This man is Pyramus, if you would know;
This beauteous lady Thisby is certain.
This man, with lime and rough-cast, doth present
Wall, that vile Wall which did these lovers sunder;
And through Wall's chink, poor souls, they are content
To whisper. At the which let no man wonder.
This man, with lanthorn, dog, and bush of thorn,
Presenteth Moonshine; for, if you will know,
By moonshine did these lovers think no scorn
To meet at Ninus' tomb, there, there to woo.
This grisly beast, which Lion hight by name,
The trusty Thisby, coming first by night,
Did scare away, or rather did affright;
And as she fled, her mantle she did fall;
Which Lion vile with bloody mouth did stain.
Anon comes Pyramus, sweet youth and tall,
And finds his trusty Thisby's mantle slain;
Whereat with blade, with bloody blameful blade,
He bravely broach'd his boiling bloody breast;
And Thisby, tarrying in mulberry shade,
His dagger drew, and died. For all the rest,
Let Lion, Moonshine, Wall, and lovers twain,
At large discourse while here they do remain.


I wonder if the lion be to speak.

No wonder, my lord: one lion may, when many asses do.

In this same interlude it doth befall
That I, one Snout by name, present a wall;
And such a wall as I would have you think
That had in it a crannied hole or chink,
Through which the lovers, Pyramus and Thisby,
Did whisper often very secretly.
This loam, this rough-cast, and this stone, doth show
That I am that same wall; the truth is so;
And this the cranny is, right and sinister,
Through which the fearful lovers are to whisper.

Would you desire lime and hair to speak better?

It is the wittiest partition that ever I heard
discourse, my lord.


Pyramus draws near the wall; silence.

O grim-look'd night! O night with hue so black!
O night, which ever art when day is not!
O night, O night, alack, alack, alack,
I fear my Thisby's promise is forgot!
And thou, O wall, O sweet, O lovely wall,
That stand'st between her father's ground and mine;
Thou wall, O wall, O sweet and lovely wall,
Show me thy chink, to blink through with mine eyne.

[WALL holds up his fingers]

Thanks, courteous wall. Jove shield thee well for this!
But what see what see I? No Thisby do I see.
O wicked wall, through whom I see no bliss,
Curs'd be thy stones for thus deceiving me!

The wall, methinks, being sensible, should curse again.

No, in truth, sir, he should not. Deceiving me is Thisby's
cue. She is to enter now, and I am to spy her through the wall.
You shall see it will fall pat as I told you; yonder she comes.


O wall, full often hast thou beard my moans,
For parting my fair Pyramus and me!
My cherry lips have often kiss'd thy stones,
Thy stones with lime and hair knit up in thee.

I see a voice; now will I to the chink,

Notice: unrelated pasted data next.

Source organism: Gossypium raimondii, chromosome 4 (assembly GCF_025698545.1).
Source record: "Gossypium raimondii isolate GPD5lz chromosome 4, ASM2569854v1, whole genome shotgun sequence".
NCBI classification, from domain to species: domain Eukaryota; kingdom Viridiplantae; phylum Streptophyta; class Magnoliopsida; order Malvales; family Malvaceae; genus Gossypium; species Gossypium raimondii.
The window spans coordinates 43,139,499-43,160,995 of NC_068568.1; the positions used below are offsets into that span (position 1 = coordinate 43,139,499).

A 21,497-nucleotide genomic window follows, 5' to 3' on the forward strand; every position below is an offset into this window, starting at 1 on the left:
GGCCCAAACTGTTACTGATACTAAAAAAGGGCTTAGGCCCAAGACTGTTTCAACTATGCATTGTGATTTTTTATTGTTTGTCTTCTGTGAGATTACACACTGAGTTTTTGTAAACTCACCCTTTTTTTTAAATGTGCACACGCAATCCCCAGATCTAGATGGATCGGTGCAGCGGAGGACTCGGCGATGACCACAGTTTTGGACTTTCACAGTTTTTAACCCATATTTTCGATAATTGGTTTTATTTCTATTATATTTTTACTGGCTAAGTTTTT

To spy an I can hear my Thisby's face.

My love! thou art my love, I think.

Think what thou wilt, I am thy lover's grace;
And like Limander am I trusty still.

And I like Helen, till the Fates me kill.

Not Shafalus to Procrus was so true.

As Shafalus to Procrus, I to you.

O, kiss me through the hole of this vile wall.

I kiss the wall's hole, not your lips at all.

Wilt thou at Ninny's tomb meet me straightway?

Tide life, tide death, I come without delay.


Thus have I, Wall, my part discharged so;
And, being done, thus Wall away doth go.


Now is the moon used between the two neighbours.

No remedy, my lord, when walls are so wilful to hear
without warning.

This is the silliest stuff that ever I heard.

The best in this kind are but shadows; and the worst are
no worse, if imagination amend them.

It must be your imagination then, and not theirs.

If we imagine no worse of them than they of themselves,
they may pass for excellent men. Here come two noble beasts in, a
man and a lion.


You, ladies, you, whose gentle hearts do fear
The smallest monstrous mouse that creeps on floor,
May now, perchance, both quake and tremble here,
When lion rough in wildest rage doth roar.
Then know that I as Snug the joiner am
A lion fell, nor else no lion's dam;
For, if I should as lion come in strife
Into this place, 'twere pity on my life.

A very gentle beast, and of a good conscience.

The very best at a beast, my lord, that e'er I saw.

This lion is a very fox for his valour.

True; and a goose for his discretion.

Not so, my lord; for his valour cannot carry his
discretion, and the fox carries the goose.

His discretion, I am sure, cannot carry his valour; for
the goose carries not the fox. It is well. Leave it to his
discretion, and let us listen to the Moon.

This lanthorn doth the horned moon present-

He should have worn the horns on his head.

He is no crescent, and his horns are invisible within the

This lanthorn doth the horned moon present;
Myself the Man i' th' Moon do seem to be.

This is the greatest error of all the rest; the man should
be put into the lantern. How is it else the man i' th' moon?

He dares not come there for the candle; for, you see, it
is already in snuff.

I am aweary of this moon. Would he would change!

It appears, by his small light of discretion, that he is
in the wane; but yet, in courtesy, in all reason, we muststay
the time.

Proceed, Moon.

All that I have to say is to tell you that the lanthorn is
the moon; I, the Man i' th' Moon; this thorn-bush, my thorn-bush;
and this dog, my dog.

Why, all these should be in the lantern; for all these
are in the moon. But silence; here comes Thisby.

Re-enter THISBY

This is old Ninny's tomb. Where is my love?

[Roaring] O-

[THISBY runs off]

Well roar'd, Lion.

Well run, Thisby.

Well shone, Moon. Truly, the moon shines with a good